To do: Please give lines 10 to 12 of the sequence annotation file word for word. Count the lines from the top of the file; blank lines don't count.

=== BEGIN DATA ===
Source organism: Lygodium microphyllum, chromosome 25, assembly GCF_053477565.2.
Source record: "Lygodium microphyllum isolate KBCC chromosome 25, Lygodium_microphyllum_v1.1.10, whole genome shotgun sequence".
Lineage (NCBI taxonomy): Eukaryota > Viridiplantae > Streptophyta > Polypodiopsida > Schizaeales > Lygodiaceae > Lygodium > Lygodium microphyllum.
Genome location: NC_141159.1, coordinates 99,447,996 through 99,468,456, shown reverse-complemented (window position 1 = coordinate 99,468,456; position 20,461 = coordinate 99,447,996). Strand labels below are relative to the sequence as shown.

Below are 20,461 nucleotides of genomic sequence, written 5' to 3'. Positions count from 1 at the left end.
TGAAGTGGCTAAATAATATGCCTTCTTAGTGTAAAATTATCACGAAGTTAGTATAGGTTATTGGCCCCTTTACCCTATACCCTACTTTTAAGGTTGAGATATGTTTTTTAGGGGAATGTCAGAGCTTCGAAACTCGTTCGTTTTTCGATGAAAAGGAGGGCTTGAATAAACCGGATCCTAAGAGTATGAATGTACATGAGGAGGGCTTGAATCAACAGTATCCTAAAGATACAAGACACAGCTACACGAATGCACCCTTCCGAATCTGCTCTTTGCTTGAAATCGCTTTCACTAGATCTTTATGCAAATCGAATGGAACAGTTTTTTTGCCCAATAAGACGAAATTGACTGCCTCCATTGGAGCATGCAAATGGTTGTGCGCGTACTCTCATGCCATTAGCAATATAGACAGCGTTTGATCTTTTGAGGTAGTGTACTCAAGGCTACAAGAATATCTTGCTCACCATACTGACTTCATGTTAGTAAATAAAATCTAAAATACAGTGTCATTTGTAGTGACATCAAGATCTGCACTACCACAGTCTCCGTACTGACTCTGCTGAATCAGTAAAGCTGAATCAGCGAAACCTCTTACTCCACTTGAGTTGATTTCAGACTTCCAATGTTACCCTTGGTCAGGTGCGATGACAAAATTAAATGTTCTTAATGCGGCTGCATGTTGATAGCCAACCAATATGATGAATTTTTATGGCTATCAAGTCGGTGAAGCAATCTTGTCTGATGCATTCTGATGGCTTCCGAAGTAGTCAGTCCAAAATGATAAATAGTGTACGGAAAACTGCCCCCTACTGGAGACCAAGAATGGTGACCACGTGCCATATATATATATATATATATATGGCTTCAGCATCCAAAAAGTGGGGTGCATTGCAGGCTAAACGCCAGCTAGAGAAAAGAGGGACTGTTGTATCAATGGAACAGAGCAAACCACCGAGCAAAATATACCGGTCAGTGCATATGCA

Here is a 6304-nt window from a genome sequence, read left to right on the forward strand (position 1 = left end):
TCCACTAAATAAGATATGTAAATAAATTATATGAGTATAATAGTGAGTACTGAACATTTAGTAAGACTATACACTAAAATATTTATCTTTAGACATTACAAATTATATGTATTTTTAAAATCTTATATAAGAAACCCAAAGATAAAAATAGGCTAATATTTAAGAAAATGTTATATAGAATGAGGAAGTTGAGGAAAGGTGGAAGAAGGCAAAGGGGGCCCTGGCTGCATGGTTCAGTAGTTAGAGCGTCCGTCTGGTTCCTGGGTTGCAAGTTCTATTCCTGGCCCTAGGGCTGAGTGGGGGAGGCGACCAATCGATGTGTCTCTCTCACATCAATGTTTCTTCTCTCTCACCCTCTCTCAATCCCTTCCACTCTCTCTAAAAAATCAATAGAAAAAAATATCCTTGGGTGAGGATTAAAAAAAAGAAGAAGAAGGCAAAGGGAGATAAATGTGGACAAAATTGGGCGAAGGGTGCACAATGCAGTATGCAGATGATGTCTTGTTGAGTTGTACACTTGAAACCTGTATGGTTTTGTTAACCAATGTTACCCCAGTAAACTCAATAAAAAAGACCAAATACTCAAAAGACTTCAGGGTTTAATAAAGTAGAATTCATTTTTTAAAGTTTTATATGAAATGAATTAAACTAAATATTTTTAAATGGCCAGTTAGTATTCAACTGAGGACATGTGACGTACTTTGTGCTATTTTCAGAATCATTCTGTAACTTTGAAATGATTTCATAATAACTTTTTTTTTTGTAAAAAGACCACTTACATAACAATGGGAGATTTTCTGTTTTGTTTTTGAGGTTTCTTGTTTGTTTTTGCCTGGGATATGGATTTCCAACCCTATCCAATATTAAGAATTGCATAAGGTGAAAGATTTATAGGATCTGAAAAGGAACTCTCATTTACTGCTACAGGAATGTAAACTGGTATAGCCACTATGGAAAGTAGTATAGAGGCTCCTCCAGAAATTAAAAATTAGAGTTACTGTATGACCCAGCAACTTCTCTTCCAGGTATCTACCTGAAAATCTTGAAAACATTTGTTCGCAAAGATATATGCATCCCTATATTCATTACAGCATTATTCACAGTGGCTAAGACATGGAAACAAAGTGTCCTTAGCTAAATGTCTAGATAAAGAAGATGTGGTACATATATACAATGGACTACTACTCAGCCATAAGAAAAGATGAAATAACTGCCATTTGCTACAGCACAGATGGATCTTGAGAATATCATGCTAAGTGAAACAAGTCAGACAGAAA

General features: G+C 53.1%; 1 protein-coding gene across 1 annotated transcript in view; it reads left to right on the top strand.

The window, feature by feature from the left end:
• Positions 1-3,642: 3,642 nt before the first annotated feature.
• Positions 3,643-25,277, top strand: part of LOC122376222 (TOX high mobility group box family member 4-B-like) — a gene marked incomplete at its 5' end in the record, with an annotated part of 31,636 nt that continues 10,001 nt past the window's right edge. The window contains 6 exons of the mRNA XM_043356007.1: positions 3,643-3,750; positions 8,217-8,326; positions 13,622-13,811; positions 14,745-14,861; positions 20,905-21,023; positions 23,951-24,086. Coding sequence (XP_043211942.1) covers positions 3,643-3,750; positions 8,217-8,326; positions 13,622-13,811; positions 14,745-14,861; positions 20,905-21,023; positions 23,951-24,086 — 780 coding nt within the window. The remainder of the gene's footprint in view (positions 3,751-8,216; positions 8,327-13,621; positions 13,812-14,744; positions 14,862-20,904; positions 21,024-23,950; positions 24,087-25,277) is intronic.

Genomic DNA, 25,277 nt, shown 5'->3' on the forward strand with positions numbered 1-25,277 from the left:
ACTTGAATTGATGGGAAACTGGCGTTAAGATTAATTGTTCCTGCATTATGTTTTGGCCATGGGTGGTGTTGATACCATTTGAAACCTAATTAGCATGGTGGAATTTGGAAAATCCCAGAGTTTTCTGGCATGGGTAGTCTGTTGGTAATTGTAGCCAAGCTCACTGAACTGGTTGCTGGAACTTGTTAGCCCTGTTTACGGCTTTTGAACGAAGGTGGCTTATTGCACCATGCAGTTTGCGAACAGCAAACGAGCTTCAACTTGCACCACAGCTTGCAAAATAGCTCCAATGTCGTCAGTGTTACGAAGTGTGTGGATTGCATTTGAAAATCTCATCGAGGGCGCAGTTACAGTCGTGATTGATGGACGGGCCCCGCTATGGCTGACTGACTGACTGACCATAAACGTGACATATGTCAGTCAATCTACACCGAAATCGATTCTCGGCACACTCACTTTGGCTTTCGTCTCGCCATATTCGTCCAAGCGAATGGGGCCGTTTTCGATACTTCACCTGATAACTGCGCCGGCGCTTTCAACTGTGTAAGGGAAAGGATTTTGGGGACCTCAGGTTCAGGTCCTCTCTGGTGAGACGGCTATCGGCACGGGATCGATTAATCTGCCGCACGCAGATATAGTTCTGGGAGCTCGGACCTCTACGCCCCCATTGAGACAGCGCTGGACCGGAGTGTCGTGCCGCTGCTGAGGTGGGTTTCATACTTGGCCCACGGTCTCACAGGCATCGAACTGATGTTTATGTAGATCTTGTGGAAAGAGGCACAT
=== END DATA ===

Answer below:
The window, feature by feature from the left end:
• Positions 1-3,642: 3,642 nt before the first annotated feature.
• Positions 3,643-25,277, top strand: part of LOC122376222 (TOX high mobility group box family member 4-B-like) — a gene marked incomplete at its 5' end in the record, with an annotated part of 31,636 nt that continues 10,001 nt past the window's right edge. The window contains 6 exons of the mRNA XM_043356007.1: positions 3,643-3,750; positions 8,217-8,326; positions 13,622-13,811; positions 14,745-14,861; positions 20,905-21,023; positions 23,951-24,086. Coding sequence (XP_043211942.1) covers positions 3,643-3,750; positions 8,217-8,326; positions 13,622-13,811; positions 14,745-14,861; positions 20,905-21,023; positions 23,951-24,086 — 780 coding nt within the window. The remainder of the gene's footprint in view (positions 3,751-8,216; positions 8,327-13,621; positions 13,812-14,744; positions 14,862-20,904; positions 21,024-23,950; positions 24,087-25,277) is intronic.